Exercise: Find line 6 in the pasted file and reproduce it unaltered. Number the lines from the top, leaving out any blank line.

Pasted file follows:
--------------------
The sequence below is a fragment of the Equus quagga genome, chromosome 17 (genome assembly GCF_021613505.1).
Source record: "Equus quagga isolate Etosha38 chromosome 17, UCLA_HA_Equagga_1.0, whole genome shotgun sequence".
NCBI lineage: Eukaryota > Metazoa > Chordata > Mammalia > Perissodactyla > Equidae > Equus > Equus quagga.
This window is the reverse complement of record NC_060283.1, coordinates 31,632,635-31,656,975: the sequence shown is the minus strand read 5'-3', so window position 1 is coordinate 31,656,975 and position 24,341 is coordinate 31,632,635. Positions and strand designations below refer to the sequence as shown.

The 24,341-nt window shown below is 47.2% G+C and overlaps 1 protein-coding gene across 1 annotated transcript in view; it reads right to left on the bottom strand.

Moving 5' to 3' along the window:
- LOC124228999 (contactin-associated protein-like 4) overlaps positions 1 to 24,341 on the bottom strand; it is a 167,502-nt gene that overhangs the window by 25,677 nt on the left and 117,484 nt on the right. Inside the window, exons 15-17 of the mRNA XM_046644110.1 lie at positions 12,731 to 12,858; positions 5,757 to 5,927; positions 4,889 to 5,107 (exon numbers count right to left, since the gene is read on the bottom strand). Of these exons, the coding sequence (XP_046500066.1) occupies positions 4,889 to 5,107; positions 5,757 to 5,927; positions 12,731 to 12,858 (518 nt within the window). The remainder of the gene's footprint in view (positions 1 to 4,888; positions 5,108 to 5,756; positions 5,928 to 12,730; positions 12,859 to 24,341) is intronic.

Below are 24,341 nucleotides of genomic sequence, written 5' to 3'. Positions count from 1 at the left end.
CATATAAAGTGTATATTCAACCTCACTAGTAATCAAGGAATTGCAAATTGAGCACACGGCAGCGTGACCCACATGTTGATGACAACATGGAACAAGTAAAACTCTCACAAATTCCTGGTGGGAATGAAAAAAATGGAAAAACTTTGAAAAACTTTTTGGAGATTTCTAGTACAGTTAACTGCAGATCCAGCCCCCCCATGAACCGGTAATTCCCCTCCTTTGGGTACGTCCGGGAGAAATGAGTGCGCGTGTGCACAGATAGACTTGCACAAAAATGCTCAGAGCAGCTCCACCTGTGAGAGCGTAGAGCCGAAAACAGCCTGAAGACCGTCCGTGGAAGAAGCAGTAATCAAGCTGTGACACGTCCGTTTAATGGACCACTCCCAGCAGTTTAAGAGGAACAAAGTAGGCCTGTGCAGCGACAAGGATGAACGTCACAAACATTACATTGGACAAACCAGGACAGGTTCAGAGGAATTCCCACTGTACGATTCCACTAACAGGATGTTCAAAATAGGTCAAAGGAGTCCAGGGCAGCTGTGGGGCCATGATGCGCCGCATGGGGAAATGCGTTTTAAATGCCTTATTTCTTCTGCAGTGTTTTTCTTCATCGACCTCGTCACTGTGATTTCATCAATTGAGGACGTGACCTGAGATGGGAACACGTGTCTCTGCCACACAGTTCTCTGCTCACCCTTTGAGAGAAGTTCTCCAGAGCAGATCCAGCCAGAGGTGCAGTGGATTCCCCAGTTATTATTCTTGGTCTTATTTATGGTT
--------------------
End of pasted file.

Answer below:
Moving 5' to 3' along the window: